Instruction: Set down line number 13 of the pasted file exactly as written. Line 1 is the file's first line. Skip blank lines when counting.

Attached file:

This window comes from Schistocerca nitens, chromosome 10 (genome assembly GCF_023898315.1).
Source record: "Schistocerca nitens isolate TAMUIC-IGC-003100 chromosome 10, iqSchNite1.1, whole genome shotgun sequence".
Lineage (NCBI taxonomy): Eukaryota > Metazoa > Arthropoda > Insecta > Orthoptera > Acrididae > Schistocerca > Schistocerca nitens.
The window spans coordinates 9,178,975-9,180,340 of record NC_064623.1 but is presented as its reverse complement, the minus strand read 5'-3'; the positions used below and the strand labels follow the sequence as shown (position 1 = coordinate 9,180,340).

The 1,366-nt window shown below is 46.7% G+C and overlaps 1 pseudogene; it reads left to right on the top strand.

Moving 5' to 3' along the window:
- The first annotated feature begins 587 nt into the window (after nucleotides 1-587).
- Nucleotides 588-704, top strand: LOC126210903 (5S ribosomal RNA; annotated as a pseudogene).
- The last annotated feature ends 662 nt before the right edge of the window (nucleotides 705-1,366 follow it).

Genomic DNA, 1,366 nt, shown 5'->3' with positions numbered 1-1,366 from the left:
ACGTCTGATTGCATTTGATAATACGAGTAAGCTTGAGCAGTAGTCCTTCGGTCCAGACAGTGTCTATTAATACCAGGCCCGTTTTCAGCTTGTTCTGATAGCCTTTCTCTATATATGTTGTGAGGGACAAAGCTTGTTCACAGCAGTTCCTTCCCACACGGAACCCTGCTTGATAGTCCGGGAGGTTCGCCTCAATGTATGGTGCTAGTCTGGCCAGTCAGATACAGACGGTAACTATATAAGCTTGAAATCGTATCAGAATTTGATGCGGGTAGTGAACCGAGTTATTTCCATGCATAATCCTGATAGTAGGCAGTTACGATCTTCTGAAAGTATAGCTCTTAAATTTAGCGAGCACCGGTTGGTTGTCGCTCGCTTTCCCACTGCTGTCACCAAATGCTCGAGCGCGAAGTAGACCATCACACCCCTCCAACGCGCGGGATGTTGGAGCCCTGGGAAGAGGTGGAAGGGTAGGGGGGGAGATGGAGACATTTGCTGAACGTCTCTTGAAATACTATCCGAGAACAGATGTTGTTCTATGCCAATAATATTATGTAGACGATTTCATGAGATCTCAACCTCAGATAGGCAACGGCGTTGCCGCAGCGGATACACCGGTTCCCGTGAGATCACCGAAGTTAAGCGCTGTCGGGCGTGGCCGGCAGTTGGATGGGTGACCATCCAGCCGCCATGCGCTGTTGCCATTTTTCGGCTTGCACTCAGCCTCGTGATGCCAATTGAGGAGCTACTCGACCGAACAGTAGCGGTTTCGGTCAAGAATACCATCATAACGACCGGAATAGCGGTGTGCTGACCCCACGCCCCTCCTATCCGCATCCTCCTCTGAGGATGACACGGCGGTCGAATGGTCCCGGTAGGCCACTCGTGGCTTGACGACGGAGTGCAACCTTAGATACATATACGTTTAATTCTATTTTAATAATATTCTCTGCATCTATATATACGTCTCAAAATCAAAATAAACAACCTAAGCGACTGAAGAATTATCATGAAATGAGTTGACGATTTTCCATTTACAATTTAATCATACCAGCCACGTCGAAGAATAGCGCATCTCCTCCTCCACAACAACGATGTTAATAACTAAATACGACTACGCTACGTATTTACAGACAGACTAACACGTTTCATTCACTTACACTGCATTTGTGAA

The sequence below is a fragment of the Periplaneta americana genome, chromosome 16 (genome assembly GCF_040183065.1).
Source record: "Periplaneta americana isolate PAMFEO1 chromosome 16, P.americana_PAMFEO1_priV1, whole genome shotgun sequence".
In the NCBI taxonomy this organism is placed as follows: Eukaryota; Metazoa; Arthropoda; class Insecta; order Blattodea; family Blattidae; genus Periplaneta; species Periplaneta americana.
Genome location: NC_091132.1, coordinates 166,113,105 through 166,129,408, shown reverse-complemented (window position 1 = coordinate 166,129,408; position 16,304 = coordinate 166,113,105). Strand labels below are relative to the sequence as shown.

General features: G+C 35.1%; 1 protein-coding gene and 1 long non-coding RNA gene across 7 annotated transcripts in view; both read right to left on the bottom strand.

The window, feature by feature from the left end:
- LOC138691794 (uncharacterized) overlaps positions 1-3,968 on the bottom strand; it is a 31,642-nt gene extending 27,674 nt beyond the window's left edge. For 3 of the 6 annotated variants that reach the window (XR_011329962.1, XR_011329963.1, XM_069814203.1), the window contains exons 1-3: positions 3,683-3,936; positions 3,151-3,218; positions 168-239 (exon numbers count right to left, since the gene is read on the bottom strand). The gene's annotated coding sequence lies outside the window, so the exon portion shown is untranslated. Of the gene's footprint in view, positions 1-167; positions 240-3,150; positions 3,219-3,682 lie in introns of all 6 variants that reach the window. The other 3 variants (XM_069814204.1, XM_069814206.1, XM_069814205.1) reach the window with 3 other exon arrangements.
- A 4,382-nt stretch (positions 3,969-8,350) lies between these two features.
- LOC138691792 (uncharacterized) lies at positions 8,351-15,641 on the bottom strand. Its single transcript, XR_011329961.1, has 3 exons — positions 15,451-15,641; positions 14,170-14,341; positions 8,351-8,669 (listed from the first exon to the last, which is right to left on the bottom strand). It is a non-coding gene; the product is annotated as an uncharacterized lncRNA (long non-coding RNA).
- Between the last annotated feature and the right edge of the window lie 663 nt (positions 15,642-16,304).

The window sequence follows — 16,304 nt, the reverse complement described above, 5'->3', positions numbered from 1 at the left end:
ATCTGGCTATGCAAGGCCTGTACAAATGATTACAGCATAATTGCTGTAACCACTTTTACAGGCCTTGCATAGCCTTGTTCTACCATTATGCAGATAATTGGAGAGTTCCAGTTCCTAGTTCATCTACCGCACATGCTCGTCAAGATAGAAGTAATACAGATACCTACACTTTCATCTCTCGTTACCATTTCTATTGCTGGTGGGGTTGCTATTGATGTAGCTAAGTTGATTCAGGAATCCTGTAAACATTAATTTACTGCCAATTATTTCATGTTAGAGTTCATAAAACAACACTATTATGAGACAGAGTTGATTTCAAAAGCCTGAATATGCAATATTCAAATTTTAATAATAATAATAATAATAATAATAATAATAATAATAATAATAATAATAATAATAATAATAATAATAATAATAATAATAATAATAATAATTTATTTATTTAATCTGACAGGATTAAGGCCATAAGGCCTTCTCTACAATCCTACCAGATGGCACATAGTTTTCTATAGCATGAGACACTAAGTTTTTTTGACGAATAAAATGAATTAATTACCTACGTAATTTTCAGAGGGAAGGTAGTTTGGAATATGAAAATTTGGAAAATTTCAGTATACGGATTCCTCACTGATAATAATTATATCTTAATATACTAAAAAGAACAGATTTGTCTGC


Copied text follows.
Source record: "Periplaneta americana isolate PAMFEO1 chromosome 16, P.americana_PAMFEO1_priV1, whole genome shotgun sequence".